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Utah Supreme Court overturns some criminal counts for ex-teacher who brought scrapbooks of child pornography to school

Utah Supreme Court overturns some criminal counts for ex-teacher who brought scrapbooks of child pornography to school

(Salt Lake County Jail)

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SALT LAKE CITY — Utah’s high court has tossed some criminal counts for a former middle school teacher who brought two scrapbooks containing sexually explicit photos of children to his classroom, ruling some of the collages he made are not technically child pornography under Utah law.

In an opinion released this week, the Utah Supreme Court found there was evidence to support convictions on two criminal charges against former American Preparatory Academy teacher Michael Scott Hatfield, in part because they relate to nude depictions of girls.

But in a remaining two counts, pages of the book show girls that are clothed and the sexual acts don’t appear real enough to fit a charge of sexual exploitation of a minor.

In 2018, Hatfield was ordered to at least one and up to 15 years in the Utah State Prison after pleading no contest to four counts of sexual exploitation of a minor, a second-degree felony, and three counts of accessing pornographic or indecent material on school property, a class A misdemeanor.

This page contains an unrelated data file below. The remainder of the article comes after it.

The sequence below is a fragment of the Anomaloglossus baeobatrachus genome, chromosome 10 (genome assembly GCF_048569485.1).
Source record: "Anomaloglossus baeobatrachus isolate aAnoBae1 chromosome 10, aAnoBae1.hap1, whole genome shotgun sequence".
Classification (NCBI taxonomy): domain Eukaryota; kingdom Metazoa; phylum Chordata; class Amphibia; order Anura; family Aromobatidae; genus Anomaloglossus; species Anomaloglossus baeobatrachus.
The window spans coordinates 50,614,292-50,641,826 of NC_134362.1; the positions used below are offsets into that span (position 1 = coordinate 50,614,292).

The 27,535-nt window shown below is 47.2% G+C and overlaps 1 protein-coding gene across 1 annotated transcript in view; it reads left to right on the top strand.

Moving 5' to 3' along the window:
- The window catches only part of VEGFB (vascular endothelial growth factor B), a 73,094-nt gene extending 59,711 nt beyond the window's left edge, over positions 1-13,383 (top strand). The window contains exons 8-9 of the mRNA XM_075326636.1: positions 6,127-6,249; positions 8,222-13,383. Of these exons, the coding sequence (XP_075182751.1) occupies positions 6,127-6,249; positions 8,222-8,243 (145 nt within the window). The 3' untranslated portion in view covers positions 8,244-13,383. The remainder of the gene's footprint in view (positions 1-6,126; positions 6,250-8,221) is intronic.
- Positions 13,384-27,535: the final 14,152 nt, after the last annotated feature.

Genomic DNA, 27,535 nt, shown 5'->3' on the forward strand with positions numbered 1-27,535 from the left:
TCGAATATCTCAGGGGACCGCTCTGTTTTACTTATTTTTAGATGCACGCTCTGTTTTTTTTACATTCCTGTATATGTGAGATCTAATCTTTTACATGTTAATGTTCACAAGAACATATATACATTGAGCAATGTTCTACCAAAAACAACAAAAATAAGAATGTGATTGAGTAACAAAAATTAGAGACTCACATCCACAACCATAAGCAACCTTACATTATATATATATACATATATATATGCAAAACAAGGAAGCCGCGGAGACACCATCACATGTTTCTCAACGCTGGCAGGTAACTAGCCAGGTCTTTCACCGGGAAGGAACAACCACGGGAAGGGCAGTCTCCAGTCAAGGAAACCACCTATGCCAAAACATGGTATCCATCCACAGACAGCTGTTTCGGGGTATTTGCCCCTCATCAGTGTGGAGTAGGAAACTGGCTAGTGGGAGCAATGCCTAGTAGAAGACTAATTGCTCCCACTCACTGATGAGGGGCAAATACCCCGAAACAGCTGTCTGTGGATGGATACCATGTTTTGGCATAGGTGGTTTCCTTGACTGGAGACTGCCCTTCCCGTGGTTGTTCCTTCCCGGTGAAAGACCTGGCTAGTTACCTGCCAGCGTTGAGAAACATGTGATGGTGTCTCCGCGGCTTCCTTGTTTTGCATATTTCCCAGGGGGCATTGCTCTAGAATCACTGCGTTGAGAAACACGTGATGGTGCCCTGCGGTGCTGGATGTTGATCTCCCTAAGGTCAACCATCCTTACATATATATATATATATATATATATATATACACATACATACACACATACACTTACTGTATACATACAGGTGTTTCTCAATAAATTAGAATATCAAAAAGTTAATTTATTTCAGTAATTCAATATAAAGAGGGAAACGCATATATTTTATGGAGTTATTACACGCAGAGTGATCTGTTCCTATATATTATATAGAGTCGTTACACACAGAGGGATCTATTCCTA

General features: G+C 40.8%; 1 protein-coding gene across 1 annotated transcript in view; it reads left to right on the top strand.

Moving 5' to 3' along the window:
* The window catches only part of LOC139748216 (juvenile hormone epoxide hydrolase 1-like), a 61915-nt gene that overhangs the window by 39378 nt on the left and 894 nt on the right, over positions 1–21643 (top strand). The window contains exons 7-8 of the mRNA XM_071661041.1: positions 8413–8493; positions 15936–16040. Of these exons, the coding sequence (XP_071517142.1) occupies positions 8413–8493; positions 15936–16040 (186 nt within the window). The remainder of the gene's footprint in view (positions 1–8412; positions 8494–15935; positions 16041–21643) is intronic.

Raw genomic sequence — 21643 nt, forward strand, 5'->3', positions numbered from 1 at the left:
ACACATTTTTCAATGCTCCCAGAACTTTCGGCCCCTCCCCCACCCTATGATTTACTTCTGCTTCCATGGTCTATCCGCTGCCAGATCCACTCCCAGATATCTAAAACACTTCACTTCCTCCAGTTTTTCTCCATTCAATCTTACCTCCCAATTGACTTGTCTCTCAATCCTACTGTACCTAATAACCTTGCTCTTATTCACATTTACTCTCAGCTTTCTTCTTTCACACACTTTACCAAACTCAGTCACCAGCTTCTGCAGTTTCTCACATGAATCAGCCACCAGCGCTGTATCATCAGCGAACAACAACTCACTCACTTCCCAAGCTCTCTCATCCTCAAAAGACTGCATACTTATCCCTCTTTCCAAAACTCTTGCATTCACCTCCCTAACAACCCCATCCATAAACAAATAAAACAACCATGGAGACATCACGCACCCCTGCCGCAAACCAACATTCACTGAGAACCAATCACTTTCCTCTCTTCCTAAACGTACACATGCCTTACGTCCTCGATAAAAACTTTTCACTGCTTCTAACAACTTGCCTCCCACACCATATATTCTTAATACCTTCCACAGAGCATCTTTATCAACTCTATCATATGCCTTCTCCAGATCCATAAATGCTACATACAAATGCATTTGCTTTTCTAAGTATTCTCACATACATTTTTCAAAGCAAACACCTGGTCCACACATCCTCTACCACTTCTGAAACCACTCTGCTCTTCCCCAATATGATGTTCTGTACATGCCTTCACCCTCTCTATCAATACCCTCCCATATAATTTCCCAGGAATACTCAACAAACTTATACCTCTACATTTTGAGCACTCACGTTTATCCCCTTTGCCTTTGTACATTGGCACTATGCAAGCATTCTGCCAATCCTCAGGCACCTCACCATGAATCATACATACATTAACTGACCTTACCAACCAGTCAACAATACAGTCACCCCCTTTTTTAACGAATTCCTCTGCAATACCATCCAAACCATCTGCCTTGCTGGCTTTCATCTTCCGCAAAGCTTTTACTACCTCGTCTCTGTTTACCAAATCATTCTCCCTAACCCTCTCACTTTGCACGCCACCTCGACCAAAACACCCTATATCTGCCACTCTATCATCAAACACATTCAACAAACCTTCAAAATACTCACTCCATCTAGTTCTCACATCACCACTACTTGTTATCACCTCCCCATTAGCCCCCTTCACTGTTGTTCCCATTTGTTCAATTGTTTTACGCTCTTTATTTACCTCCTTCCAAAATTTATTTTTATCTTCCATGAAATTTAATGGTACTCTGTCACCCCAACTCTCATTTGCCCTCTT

Before entering the pleas, Hatfield had contested that the composite images could be considered child pornography, which includes “simulated” sexual behavior, but only if it has “the appearance of an actual act of sexually explicit conduct.” A district judge in West Jordan declined to dismiss the charges.

In one of Hatfield’s images, a fully-clothed girl’s hand appears to be holding a man’s genitals, with suggestive captions alongside them, but the collage is “rudimentary” and it’s clear the two are not in the same place, the decision notes. A reasonable person would not perceive a girl was actually engaged in sexual conduct, Justice John Pearce wrote in the opinion. His four colleagues on the Utah Supreme Court concurred.

While “disturbing” and clearly “for the purpose of sexual stimulation,” the images aren’t child pornography under Utah law, Pearce said.

Authorities said Hatfield put together clippings from pornograhic magazines, art and photography books, plus personal photographs of those he knew, adding heart and bow stickers near pictures of children cut and pasted to look like they were engaging in sexual activities.

The Utah Attorney General’s Office said he was masturbating between class during the school day.

Hatfield had originally faced seven exploitation charges. The remaining three counts were dismissed as part of a plea deal.

“What I am sure of is I’m not a predator,” he said at a May 2018 sentencing hearing. “I have never crossed the line with any of my students or any children ever. … I never had a thought of sexual relations with a child.”

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